John Rawls' Theory of Justice
According to John Rawls, liberty and equity are some of the components of justice and fairness that each modern government should incorporate into their systems. When it comes to equality, the philosopher divides them into “difference principle and fair equality” (Arellano-Gault, 2010). The difference principle is one that helps in finding out when priorities are conflicting in a practical real life situation. However, the principles that are given weight by this particular direction of thinking are: a single and a comprehensive conception of justice. It is applicable for political endeavors and governments that represent the majority. It is clear that several democratic governments have policies and objectives that obligate them to fight for the welfare of citizens (Kumar & Verma, 2016).
The principles of Rawls affect several modern governments. The two of them are applied in everyday lives. These governments have continued to promote these particular basic liberties. Since they are representative citizens, they have to give fair conditions that will promote justice and peace. When the two are promoted, development would follow. The first principle of John Rawls, the liberty principle; gives everyone equal opportunities and liberty. Furthermore, this principle concentrates on personal belongings as one of the basic liberties claimed by citizens. For this reason, no individual or government has the power to take away these basic liberties from individuals. Therefore, they cannot amend any laws that will work against this particular issue (Skillington, 2017).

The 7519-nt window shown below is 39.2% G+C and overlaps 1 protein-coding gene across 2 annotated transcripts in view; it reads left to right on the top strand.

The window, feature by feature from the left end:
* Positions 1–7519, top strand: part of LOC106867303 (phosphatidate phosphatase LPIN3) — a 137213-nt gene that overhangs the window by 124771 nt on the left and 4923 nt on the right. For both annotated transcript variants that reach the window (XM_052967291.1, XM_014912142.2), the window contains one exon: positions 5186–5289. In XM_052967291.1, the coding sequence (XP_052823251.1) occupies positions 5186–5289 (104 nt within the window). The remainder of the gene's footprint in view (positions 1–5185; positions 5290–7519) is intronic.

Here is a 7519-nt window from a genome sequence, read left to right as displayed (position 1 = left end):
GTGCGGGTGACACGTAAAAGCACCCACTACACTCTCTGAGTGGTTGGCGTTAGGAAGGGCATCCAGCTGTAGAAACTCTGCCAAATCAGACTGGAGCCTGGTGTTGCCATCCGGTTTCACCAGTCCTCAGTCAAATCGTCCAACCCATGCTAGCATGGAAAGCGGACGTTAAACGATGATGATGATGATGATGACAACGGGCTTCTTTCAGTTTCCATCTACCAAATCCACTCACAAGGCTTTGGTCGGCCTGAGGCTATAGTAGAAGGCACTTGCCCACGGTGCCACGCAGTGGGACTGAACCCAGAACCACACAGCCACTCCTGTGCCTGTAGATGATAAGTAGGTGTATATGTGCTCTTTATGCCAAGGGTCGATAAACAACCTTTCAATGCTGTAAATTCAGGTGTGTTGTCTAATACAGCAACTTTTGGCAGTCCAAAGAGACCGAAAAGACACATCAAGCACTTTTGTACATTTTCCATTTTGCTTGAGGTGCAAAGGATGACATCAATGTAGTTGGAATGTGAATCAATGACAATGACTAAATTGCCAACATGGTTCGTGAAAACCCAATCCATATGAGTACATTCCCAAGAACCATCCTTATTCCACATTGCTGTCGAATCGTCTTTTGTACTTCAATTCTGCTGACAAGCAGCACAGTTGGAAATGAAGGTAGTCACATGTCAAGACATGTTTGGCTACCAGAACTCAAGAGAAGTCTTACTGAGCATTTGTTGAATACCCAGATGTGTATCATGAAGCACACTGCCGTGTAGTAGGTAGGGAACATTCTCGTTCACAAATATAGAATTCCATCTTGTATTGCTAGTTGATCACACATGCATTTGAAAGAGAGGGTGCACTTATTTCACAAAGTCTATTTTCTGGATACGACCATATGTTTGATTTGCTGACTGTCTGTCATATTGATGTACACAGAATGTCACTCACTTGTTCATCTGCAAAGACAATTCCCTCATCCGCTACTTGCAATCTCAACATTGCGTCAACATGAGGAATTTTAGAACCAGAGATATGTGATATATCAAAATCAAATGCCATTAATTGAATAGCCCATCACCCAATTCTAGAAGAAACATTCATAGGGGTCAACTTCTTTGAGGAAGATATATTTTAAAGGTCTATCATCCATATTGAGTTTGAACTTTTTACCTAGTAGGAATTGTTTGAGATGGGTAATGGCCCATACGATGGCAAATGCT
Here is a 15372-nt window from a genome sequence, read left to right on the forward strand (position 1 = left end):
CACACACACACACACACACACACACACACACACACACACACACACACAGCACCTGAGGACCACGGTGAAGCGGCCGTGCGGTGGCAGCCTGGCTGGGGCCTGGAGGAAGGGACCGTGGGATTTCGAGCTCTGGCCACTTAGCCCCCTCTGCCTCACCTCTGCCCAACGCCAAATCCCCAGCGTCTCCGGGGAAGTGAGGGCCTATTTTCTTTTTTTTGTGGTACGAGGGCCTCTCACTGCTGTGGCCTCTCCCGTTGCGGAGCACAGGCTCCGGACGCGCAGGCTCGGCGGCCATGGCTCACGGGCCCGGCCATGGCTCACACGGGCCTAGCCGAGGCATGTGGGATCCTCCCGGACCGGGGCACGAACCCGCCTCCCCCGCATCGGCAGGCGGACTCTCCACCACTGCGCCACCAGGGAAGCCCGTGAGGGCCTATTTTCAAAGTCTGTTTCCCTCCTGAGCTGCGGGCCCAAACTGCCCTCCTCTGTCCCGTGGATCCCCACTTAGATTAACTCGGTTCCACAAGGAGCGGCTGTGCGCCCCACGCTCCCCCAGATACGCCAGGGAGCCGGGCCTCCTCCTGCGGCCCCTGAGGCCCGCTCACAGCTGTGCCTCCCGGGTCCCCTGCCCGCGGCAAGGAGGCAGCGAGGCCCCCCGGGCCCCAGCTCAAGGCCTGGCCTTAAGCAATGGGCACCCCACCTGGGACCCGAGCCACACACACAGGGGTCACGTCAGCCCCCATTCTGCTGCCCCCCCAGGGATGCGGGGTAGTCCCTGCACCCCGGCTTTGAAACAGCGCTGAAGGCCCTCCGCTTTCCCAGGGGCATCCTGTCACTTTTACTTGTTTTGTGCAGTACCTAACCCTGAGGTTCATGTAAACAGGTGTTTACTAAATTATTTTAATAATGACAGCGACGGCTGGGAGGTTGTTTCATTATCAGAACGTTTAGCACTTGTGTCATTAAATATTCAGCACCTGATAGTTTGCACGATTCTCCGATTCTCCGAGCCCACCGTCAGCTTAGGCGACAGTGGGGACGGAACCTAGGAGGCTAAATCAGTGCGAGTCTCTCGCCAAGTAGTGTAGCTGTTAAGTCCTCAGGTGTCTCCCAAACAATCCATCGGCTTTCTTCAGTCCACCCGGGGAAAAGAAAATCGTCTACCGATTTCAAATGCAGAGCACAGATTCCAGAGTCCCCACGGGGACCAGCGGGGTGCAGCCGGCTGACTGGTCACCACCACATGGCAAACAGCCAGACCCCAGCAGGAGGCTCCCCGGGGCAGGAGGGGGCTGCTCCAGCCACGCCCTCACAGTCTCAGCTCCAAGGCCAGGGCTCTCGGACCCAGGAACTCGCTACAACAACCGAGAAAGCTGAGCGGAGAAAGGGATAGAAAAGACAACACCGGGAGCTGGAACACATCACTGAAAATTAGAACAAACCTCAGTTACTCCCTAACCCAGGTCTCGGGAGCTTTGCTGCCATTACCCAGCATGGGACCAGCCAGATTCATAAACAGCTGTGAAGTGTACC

In my opinion, the idea of Rawls, overlapping consensus has not been applied by several modern governments. We find that some governments do not regard suggestions from the less fortunate or rather from all sides. When this idea is incorporated, several benefits are likely to result.
In conclusion, John Rawls has great ideas that can positively impact today’s governments. Idea of liberty and equity ensures that everyone benefits from the state.
Arellano-Gault, D. (2010). Economic-NPM and the need to bring justice and equity back to the debate on public organizations. Administration & Society, 42(5), 591-612.
Kumar, P., & Verma, S. (2016). Good Governance: an Appraisal. Global Journal For Research Analysis, 4(7).
Skillington, T. (2017). The Idea of Climate Justice. In Climate Justice and Human Rights (pp. 41-89). Palgrave Macmillan US.
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